Back in January 2014, it seemed likely that the Internal Revenue Service's "Get Transcript" program would facilitate the depredations of identity thieves against the IRS. 

Sixteen months later, some sophisticated hackers bore out concerned parties' fears when they did in fact hack the IRS's database, forcing the IRS to suspend its "Get Transcript" program.

A class action lawsuit captioned Welborn v. IRS has now been filed against the IRS on behalf of all individuals whose personal information was compromised in the data breach (latest estimates fix their number to be approximately 330,000).  There are some notable aspects to the case.

First, that 330,000 figure is taxpayer accounts.  If the tax filing status was Married Filing Jointly, then there are two individuals on the account.  And even for married people who file separate tax returns, a spouse of a taxpayer whose information was compromised in the data breach cannot help but be affected.  Identity theft's damage tends to afflict entire families.  The number of affected individuals, then, can easily be numbered in the millions.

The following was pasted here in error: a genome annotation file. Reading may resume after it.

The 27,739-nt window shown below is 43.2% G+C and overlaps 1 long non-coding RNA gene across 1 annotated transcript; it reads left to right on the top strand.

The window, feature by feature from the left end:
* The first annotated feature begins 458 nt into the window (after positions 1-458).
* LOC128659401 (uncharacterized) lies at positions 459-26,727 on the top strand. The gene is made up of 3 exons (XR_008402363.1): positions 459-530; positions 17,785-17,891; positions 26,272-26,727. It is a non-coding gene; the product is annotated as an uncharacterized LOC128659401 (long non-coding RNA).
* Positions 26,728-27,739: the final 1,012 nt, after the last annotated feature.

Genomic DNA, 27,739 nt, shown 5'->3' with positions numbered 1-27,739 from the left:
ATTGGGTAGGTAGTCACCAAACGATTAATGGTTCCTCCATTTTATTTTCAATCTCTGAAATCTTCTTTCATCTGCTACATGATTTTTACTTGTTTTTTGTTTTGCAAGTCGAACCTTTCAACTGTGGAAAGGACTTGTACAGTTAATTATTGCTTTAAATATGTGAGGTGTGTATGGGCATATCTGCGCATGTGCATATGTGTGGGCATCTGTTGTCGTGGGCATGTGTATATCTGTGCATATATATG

Moreover, as noted in the complaint, "[t]he Government Accountability Office ("GOA") [sic] and the Treasury Inspector General for Tax Administration ("TIGTA") specially issued reports warning the IRS of its lax computer security years before the hack of the 330,000 taxpayer accounts on the IRS’s website. This is not a new threat, but has been known to the IRS for a number of years."  The complaint goes on to note that the taxpayers involved (and indeed, every American taxpayer) had no legal alternative but to file their tax returns, and thereby entrust the IRS with their personal data.  Here, then, the IRS is being confronted with the U.S. government's own public data, which it is ill postured to refute.